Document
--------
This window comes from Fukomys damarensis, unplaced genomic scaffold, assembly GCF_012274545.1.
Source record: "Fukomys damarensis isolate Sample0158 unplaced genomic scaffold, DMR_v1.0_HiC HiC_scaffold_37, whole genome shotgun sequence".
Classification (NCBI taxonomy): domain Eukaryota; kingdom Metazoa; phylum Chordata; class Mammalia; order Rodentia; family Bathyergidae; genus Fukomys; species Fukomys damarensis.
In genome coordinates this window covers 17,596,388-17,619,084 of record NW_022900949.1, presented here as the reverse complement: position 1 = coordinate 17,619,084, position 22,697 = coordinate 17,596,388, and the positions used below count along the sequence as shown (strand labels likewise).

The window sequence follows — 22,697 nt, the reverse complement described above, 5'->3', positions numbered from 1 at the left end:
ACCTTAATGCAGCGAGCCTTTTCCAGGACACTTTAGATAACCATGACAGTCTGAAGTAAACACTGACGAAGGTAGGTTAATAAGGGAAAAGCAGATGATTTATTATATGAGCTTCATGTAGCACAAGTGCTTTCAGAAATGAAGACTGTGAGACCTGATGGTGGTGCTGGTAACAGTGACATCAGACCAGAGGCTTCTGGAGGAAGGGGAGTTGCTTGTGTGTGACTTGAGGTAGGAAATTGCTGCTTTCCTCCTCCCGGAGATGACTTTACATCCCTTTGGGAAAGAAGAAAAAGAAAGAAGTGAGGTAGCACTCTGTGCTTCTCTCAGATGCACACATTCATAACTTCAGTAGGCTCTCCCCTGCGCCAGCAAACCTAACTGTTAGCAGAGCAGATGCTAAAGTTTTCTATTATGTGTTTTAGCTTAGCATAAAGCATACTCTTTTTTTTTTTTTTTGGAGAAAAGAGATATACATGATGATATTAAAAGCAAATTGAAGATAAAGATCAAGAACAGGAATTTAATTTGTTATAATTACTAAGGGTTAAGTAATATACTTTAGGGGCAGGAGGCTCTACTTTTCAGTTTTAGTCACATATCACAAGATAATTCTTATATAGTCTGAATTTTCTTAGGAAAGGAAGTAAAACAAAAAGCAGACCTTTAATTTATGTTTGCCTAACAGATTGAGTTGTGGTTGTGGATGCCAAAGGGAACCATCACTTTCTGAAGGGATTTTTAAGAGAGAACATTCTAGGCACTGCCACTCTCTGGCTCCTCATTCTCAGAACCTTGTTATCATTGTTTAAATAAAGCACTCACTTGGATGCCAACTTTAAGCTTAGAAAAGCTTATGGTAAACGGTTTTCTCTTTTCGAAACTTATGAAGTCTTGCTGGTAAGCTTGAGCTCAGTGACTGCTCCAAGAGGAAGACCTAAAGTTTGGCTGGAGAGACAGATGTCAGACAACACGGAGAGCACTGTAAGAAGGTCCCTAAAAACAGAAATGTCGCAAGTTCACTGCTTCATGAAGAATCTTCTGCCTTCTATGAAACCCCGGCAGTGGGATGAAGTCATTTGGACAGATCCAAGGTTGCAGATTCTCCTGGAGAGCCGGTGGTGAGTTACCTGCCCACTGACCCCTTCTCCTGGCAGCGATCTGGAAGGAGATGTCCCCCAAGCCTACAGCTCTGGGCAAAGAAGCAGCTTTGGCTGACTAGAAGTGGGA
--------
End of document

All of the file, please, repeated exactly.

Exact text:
This window comes from Fukomys damarensis, unplaced genomic scaffold, assembly GCF_012274545.1.
Source record: "Fukomys damarensis isolate Sample0158 unplaced genomic scaffold, DMR_v1.0_HiC HiC_scaffold_37, whole genome shotgun sequence".
Classification (NCBI taxonomy): domain Eukaryota; kingdom Metazoa; phylum Chordata; class Mammalia; order Rodentia; family Bathyergidae; genus Fukomys; species Fukomys damarensis.
In genome coordinates this window covers 17,596,388-17,619,084 of record NW_022900949.1, presented here as the reverse complement: position 1 = coordinate 17,619,084, position 22,697 = coordinate 17,596,388, and the positions used below count along the sequence as shown (strand labels likewise).

The window sequence follows — 22,697 nt, the reverse complement described above, 5'->3', positions numbered from 1 at the left end:
ACCTTAATGCAGCGAGCCTTTTCCAGGACACTTTAGATAACCATGACAGTCTGAAGTAAACACTGACGAAGGTAGGTTAATAAGGGAAAAGCAGATGATTTATTATATGAGCTTCATGTAGCACAAGTGCTTTCAGAAATGAAGACTGTGAGACCTGATGGTGGTGCTGGTAACAGTGACATCAGACCAGAGGCTTCTGGAGGAAGGGGAGTTGCTTGTGTGTGACTTGAGGTAGGAAATTGCTGCTTTCCTCCTCCCGGAGATGACTTTACATCCCTTTGGGAAAGAAGAAAAAGAAAGAAGTGAGGTAGCACTCTGTGCTTCTCTCAGATGCACACATTCATAACTTCAGTAGGCTCTCCCCTGCGCCAGCAAACCTAACTGTTAGCAGAGCAGATGCTAAAGTTTTCTATTATGTGTTTTAGCTTAGCATAAAGCATACTCTTTTTTTTTTTTTTTGGAGAAAAGAGATATACATGATGATATTAAAAGCAAATTGAAGATAAAGATCAAGAACAGGAATTTAATTTGTTATAATTACTAAGGGTTAAGTAATATACTTTAGGGGCAGGAGGCTCTACTTTTCAGTTTTAGTCACATATCACAAGATAATTCTTATATAGTCTGAATTTTCTTAGGAAAGGAAGTAAAACAAAAAGCAGACCTTTAATTTATGTTTGCCTAACAGATTGAGTTGTGGTTGTGGATGCCAAAGGGAACCATCACTTTCTGAAGGGATTTTTAAGAGAGAACATTCTAGGCACTGCCACTCTCTGGCTCCTCATTCTCAGAACCTTGTTATCATTGTTTAAATAAAGCACTCACTTGGATGCCAACTTTAAGCTTAGAAAAGCTTATGGTAAACGGTTTTCTCTTTTCGAAACTTATGAAGTCTTGCTGGTAAGCTTGAGCTCAGTGACTGCTCCAAGAGGAAGACCTAAAGTTTGGCTGGAGAGACAGATGTCAGACAACACGGAGAGCACTGTAAGAAGGTCCCTAAAAACAGAAATGTCGCAAGTTCACTGCTTCATGAAGAATCTTCTGCCTTCTATGAAACCCCGGCAGTGGGATGAAGTCATTTGGACAGATCCAAGGTTGCAGATTCTCCTGGAGAGCCGGTGGTGAGTTACCTGCCCACTGACCCCTTCTCCTGGCAGCGATCTGGAAGGAGATGTCCCCCAAGCCTACAGCTCTGGGCAAAGAAGCAGCTTTGGCTGACTAGAAGTGGGA